We outsourced our blogging duties to Gramophone Magazine! Don't miss our provocative essay in which we discuss lost toenails, Lady Gaga, and the challenge of serving classical music effectively via YouTube.
Today, we take a moment to honor the antique Clough & Warren organ that played a significant role in our Rite of Spring music film — and in many peoples' lives over the past 135 years.
I found the organ on Craigslist exactly a year ago. The owners, who were totally charming and helpful, had cared for the instrument for several generations and were looking to de-clutter. No judgements on them: while the instrument, built in 1878, was something of a family heirloom and an example of impeccable craftsmanship, it was a bit of an eyesore... a gothic monstrosity... the Debbie Downer of furniture items. It's so creepy, in fact, that they advertised the organ on Craigslist as the perfect addition to a haunted house!
They were so taken with our videos that they generously offered us the instrument for a price we couldn't refuse, even though we had no idea how we would incorporate the instrument into a future video.
The organ quickly made it's way into the conception of our Rite of Spring film, after we had decided upon the themes of materialism, gluttony, and sacrifice — as a symbol of the first two, and something that could serve as, well... a sacrifice. The organ first makes its way into the film in Episode 6 (the "Introduction to Part II"), stark and alone in the middle of the desert. Throughout the film, and especially throughout the video shoots, the instrument took an enormous beating: we covered it in paint, red wine, bugs, bubbles, and sweat. In the end, we managed to bring our original vision to life: we sacrificially destroy the instrument in a baptism of flames and water. Watch for the dramatic sacrifice in the final episode. We literally pushed the organ into the ocean, then hauled it back out and set it on fire. :-)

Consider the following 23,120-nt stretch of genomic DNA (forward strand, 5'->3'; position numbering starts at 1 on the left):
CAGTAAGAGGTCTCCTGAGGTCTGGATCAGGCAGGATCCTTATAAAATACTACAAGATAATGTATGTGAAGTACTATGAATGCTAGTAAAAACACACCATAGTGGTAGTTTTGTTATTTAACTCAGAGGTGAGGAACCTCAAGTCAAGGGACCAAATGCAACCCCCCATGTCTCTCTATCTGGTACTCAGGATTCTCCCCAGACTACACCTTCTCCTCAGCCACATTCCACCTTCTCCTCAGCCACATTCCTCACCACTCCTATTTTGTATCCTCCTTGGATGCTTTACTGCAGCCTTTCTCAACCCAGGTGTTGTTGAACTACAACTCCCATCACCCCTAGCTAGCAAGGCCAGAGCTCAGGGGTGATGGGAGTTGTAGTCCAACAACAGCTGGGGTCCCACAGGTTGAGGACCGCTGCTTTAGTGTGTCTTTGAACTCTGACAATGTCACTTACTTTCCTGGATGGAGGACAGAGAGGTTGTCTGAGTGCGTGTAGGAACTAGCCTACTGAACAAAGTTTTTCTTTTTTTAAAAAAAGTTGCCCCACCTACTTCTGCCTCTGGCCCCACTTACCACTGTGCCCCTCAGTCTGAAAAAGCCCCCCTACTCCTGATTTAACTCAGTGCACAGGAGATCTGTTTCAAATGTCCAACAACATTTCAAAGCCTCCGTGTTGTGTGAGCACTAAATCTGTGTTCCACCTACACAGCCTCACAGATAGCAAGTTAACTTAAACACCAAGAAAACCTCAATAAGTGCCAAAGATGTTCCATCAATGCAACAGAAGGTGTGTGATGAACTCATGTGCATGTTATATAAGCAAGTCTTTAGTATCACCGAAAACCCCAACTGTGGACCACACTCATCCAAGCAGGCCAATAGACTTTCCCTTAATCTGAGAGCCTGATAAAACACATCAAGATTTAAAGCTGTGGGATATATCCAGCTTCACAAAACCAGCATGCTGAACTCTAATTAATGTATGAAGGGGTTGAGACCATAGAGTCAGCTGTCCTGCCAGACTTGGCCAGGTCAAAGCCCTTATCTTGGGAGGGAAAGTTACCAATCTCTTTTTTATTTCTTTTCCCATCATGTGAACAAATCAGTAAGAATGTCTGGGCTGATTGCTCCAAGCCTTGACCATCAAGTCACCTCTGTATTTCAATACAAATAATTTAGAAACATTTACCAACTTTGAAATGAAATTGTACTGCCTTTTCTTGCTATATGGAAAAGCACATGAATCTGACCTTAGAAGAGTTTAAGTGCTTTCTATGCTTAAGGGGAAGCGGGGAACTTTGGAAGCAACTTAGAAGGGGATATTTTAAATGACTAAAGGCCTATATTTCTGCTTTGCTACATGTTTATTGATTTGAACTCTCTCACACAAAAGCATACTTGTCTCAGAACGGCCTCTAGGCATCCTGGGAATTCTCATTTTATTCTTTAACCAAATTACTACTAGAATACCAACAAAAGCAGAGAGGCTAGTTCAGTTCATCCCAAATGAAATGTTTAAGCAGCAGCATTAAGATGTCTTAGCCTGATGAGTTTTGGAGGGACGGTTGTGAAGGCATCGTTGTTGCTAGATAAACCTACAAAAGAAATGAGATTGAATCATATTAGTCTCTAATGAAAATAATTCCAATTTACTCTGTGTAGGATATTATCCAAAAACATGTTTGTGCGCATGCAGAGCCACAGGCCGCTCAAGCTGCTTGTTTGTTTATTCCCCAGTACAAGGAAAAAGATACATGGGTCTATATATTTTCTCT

(The organ got its comeuppance when it tore off my large toenail while filming in the massive waves of water.)
We grew fond of the organ after working with it for nearly a year. We'll show some footage of us playing it — really playing it — when we release the behind-the-scenes video. For now, suffice it to say that while the complete and utter destruction of a beautiful, 135-year-old organ was sad (tear-inducing, even), we did it for the music. We went to these extreme lengths because we ultimately had no other choice: we had to stay true to the colossal scope and vision of the music. In the end, while the instrument will no longer play its reedy tune, it will live on forever in our visual realization of Stravinsky's cacophonous and apocalyptic score.